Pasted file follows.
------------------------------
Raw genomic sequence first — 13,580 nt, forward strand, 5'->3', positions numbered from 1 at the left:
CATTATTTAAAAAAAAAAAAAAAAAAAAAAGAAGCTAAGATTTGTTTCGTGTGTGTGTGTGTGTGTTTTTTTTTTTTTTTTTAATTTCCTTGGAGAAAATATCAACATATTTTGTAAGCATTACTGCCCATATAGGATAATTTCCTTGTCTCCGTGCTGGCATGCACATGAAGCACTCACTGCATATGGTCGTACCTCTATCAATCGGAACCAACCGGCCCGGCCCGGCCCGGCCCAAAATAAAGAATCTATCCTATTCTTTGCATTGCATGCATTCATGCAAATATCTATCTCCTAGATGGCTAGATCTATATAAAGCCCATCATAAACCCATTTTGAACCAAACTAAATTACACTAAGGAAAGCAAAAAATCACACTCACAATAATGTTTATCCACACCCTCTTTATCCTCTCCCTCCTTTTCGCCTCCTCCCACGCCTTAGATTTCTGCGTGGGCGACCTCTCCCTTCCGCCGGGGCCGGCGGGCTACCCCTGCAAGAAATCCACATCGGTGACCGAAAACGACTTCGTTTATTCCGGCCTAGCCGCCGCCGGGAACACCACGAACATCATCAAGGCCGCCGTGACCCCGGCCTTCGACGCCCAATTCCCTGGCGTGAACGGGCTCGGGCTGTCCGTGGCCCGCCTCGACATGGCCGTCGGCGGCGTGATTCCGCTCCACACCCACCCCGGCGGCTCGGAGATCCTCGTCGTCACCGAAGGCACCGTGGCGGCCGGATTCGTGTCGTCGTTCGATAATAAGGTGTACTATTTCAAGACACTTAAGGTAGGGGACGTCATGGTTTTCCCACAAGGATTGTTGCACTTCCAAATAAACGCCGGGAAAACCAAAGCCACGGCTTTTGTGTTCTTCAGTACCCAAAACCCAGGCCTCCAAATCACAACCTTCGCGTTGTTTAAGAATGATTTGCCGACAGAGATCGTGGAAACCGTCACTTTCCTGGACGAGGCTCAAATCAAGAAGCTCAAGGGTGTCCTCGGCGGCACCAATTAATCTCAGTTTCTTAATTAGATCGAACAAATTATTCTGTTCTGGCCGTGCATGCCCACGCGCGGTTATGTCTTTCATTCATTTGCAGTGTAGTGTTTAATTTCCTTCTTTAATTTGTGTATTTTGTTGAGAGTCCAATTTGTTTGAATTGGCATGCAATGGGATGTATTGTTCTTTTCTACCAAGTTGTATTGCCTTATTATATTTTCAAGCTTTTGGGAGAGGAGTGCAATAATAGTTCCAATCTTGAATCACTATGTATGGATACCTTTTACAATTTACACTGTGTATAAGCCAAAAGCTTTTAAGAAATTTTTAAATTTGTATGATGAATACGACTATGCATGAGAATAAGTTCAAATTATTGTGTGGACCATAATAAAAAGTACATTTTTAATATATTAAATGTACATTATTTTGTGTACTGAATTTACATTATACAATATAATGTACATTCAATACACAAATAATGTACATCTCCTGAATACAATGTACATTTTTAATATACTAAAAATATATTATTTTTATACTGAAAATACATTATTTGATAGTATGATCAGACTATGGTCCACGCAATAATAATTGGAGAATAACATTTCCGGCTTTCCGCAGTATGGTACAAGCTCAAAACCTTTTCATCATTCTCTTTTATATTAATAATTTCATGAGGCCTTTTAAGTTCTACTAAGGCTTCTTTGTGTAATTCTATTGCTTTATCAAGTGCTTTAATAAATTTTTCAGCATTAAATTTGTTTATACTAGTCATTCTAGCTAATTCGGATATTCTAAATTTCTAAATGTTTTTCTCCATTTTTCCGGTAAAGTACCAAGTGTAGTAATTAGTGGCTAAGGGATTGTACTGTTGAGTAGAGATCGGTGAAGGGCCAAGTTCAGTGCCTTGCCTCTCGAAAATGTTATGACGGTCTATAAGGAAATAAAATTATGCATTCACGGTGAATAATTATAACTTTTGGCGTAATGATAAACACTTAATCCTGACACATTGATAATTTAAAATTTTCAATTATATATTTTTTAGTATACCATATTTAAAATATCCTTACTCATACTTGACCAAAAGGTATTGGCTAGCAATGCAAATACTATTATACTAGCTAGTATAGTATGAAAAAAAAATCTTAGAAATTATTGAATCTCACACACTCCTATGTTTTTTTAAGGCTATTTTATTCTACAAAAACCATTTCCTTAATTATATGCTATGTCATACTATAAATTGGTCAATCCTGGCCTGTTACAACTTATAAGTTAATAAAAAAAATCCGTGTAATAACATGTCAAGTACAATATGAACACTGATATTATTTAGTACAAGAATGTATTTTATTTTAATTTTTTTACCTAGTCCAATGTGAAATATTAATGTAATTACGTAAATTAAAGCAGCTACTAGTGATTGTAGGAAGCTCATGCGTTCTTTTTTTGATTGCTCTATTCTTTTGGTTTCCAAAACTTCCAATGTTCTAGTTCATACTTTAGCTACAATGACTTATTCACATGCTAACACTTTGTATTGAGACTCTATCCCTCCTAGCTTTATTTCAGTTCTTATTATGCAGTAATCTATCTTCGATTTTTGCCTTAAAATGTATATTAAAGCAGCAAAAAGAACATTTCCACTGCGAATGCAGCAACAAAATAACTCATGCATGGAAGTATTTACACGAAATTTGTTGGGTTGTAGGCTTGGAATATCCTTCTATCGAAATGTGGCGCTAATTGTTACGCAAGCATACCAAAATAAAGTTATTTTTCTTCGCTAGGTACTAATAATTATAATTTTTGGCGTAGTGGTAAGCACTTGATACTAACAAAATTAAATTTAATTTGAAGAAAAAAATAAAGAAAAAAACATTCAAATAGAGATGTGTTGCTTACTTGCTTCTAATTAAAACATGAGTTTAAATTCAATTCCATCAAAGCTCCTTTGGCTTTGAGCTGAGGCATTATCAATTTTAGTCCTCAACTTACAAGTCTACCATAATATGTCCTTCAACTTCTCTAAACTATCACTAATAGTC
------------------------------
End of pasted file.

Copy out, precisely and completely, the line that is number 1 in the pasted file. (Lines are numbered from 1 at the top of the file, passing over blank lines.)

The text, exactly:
Raw genomic sequence first — 13,580 nt, forward strand, 5'->3', positions numbered from 1 at the left: